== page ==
London museum planned to ‘shoot and steal Nessie’

David Clarke was astonished by the Nessie files. Picture: Jane Barlow
David Clarke was astonished by the Nessie files. Picture: Jane Barlow
Share this article
5
Have your say

AT A time when sightings of the nation’s most elusive inhabitant were treated with gravity by British officialdom, it was a fiendish plan to snatch her from under Scottish noses.

Newly discovered documents have revealed how the National History Museum (NHM) in London appealed to so-called bounty hunters to help secure the carcase of the Loch Ness monster, according to a new book.

It claims the files, dating back to the 1930s, show staff at the institution were keen to steal a march on museums in Scotland and around the world by exhibiting all – or part – of the beast’s remains.

Although Nessie now occupies a prized place in Scottish mythology alongside flying haggis and Brigadoon, the correspondence from the museum’s archives demonstrate the seriousness with which early rumours of her existence were treated.

In 1934, a year after the first sightings of a supposedly mysterious creature lurking in the loch’s depths, the book claims, an NHM employee made clear it would be keen to trump institutions such as Edinburgh’s Royal Scottish Museum (RSM).

In a letter dated March of that year, the unnamed official responded to questions about the museum’s policy on Nessie. The message was black and white.

“Should you ever come within range of the ‘Monster’ I hope you will not be deterred 
by humanitarian considerations from shooting him on the 
spot and sending the carcase to us in cold storage, carriage forward,” the letter stated, before adding: “Short of this, a flipper, a jaw or a tooth would be very welcome.”

The remarkable advice is detailed in Britain’s X-traordinary Files, a book examining various myths and stories in the country’s folklore.

Author David Clarke said while researchers already knew about similar files at the RSM, the discovery of similar documents at the NHM left him “astonished”.

He said: “Many influential people – including MPs and famous naturalists like Sir Peter Scott – believed in the existence of Nessie and a lot of pressure was placed on the Scottish Office to give it special protection.

“During the 1930s, the monster became an important symbol for Scottish Nationalists who wanted the police to protect the creature from big game ­hunters.

“Nessie had become a Scottish icon – a symbol of national identity.”

He added: “There was genuine outrage at the possibility that the corpse of the monster might be taken for display in London.”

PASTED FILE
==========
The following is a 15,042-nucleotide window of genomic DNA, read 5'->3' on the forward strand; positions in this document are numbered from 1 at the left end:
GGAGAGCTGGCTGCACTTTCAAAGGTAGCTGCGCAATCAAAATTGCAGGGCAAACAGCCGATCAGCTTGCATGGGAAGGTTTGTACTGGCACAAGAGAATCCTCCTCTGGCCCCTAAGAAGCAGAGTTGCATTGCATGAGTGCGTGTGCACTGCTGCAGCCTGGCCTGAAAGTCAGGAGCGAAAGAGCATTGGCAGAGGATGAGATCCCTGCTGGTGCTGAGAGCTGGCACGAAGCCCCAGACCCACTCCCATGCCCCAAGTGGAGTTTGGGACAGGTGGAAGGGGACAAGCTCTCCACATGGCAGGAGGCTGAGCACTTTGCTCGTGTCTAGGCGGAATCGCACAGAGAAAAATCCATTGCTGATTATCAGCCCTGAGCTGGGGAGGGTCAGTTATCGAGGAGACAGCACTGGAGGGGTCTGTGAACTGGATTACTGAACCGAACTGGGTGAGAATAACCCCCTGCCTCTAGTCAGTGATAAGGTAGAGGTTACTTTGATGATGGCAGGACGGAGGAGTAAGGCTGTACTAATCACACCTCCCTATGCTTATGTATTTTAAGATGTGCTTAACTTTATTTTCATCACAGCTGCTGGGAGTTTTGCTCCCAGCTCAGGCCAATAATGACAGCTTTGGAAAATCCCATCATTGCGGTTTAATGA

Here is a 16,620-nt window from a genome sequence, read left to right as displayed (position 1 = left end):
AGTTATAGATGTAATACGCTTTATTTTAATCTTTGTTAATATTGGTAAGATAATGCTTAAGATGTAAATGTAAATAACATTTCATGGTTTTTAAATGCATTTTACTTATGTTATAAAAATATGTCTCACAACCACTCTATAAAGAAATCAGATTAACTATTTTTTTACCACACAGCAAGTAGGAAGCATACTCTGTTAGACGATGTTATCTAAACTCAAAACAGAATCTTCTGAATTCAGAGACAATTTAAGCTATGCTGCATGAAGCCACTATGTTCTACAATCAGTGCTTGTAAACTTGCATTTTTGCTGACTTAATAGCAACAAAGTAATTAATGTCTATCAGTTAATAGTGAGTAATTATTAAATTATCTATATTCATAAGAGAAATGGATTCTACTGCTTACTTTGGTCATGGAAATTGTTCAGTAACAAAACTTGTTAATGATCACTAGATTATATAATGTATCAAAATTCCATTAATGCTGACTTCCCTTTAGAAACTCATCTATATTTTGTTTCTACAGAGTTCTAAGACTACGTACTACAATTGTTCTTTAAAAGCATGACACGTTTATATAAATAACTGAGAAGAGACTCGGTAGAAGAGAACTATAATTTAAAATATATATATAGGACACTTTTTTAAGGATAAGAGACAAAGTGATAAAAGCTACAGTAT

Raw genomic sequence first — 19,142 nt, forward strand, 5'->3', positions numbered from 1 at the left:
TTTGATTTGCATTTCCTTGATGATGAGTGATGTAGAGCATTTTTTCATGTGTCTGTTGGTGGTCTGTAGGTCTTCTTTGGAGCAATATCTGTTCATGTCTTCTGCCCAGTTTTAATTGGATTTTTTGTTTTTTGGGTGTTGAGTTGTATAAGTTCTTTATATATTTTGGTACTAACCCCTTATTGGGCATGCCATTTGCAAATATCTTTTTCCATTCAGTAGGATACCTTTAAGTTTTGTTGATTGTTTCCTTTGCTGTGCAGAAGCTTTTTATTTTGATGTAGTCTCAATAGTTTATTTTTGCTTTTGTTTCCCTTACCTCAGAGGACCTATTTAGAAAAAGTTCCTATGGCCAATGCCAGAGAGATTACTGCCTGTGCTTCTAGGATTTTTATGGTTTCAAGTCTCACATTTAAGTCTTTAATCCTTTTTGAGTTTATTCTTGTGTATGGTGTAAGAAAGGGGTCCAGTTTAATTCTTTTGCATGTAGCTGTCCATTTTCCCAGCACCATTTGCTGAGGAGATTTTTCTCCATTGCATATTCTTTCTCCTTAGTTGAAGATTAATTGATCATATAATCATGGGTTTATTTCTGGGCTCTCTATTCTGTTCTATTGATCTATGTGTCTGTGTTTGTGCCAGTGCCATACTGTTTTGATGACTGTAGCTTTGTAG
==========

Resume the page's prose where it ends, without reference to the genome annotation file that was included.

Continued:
While the NHM was working behind the scenes to secure the creature, the RSM warned against the prospect of Nessie being put on display south of the Border.

In a 1934 letter to the then secretary of state for Scotland, Sir Godfrey Collins, the museum staked Edinburgh’s claim to the carcase.

It stated: “The museum urges strongly that the RSM have the reversionary rights to the ‘Monster’ if and when its corpse should become available.

“We think the Monster should not be allowed to find its last resting place in England.

“Such a fate would surely outrage Scottish nationalism which at the moment is thriving greatly under the Monster’s beneficent influence.”

The Scotland Office opened a file on the monster in December 1933 in Edinburgh after being bombarded with inquiries from the press.

According to more files found in Edinburgh, pressure was ­already growing for a special act of parliament to prevent Nessie being killed or captured.

The campaign was led by ­Inverness MP Murdoch MacDonald who assured Sir Godfrey the creature was no myth.

“Evidence of its presence can be taken as undoubted. Far too many people have seen something abnormal to question its existence,” he wrote.

He demanded a bill be put before parliament to protect the creature and asked Sir Godfrey what could be done to spare it from harm in the meantime.

Sir Godfrey was advised there was “no law for the protection of Monsters” and “great fish, including those of no known denomination, may be claimed by The Crown”.

In later decades, the NHM’s appetite for all matters Nessie waned considerably. The archives show that in October 1959, it wrote to employees warning them the trustees “do not approve of the spending of official time or official leave on the so-called Loch Ness ­phenomena”.